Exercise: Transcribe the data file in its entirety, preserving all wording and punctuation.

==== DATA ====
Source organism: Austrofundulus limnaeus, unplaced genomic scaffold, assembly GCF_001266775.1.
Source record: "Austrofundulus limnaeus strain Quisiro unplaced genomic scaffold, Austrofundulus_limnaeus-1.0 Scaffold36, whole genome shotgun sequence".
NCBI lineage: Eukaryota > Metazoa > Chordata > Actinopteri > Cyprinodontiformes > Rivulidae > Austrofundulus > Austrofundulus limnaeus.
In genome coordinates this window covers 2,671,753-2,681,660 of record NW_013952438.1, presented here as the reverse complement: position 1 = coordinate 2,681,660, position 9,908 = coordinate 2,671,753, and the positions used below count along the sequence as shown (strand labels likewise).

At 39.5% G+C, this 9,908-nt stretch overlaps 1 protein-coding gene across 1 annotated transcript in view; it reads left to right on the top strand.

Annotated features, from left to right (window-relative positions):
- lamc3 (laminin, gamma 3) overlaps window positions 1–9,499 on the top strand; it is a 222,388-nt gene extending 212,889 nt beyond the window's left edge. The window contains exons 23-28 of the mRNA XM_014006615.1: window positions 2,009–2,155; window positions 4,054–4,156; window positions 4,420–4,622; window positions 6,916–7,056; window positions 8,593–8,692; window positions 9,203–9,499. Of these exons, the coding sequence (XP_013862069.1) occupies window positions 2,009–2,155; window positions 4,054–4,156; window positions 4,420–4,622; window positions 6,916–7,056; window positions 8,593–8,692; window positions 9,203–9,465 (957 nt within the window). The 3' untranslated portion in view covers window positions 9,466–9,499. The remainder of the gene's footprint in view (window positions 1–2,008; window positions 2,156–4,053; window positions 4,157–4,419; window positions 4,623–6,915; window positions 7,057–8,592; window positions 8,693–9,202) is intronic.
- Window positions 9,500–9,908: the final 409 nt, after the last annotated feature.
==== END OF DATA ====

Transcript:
Source organism: Austrofundulus limnaeus, unplaced genomic scaffold, assembly GCF_001266775.1.
Source record: "Austrofundulus limnaeus strain Quisiro unplaced genomic scaffold, Austrofundulus_limnaeus-1.0 Scaffold36, whole genome shotgun sequence".
NCBI lineage: Eukaryota > Metazoa > Chordata > Actinopteri > Cyprinodontiformes > Rivulidae > Austrofundulus > Austrofundulus limnaeus.
In genome coordinates this window covers 2,671,753-2,681,660 of record NW_013952438.1, presented here as the reverse complement: position 1 = coordinate 2,681,660, position 9,908 = coordinate 2,671,753, and the positions used below count along the sequence as shown (strand labels likewise).

At 39.5% G+C, this 9,908-nt stretch overlaps 1 protein-coding gene across 1 annotated transcript in view; it reads left to right on the top strand.

Annotated features, from left to right (window-relative positions):
- lamc3 (laminin, gamma 3) overlaps window positions 1–9,499 on the top strand; it is a 222,388-nt gene extending 212,889 nt beyond the window's left edge. The window contains exons 23-28 of the mRNA XM_014006615.1: window positions 2,009–2,155; window positions 4,054–4,156; window positions 4,420–4,622; window positions 6,916–7,056; window positions 8,593–8,692; window positions 9,203–9,499. Of these exons, the coding sequence (XP_013862069.1) occupies window positions 2,009–2,155; window positions 4,054–4,156; window positions 4,420–4,622; window positions 6,916–7,056; window positions 8,593–8,692; window positions 9,203–9,465 (957 nt within the window). The 3' untranslated portion in view covers window positions 9,466–9,499. The remainder of the gene's footprint in view (window positions 1–2,008; window positions 2,156–4,053; window positions 4,157–4,419; window positions 4,623–6,915; window positions 7,057–8,592; window positions 8,693–9,202) is intronic.
- Window positions 9,500–9,908: the final 409 nt, after the last annotated feature.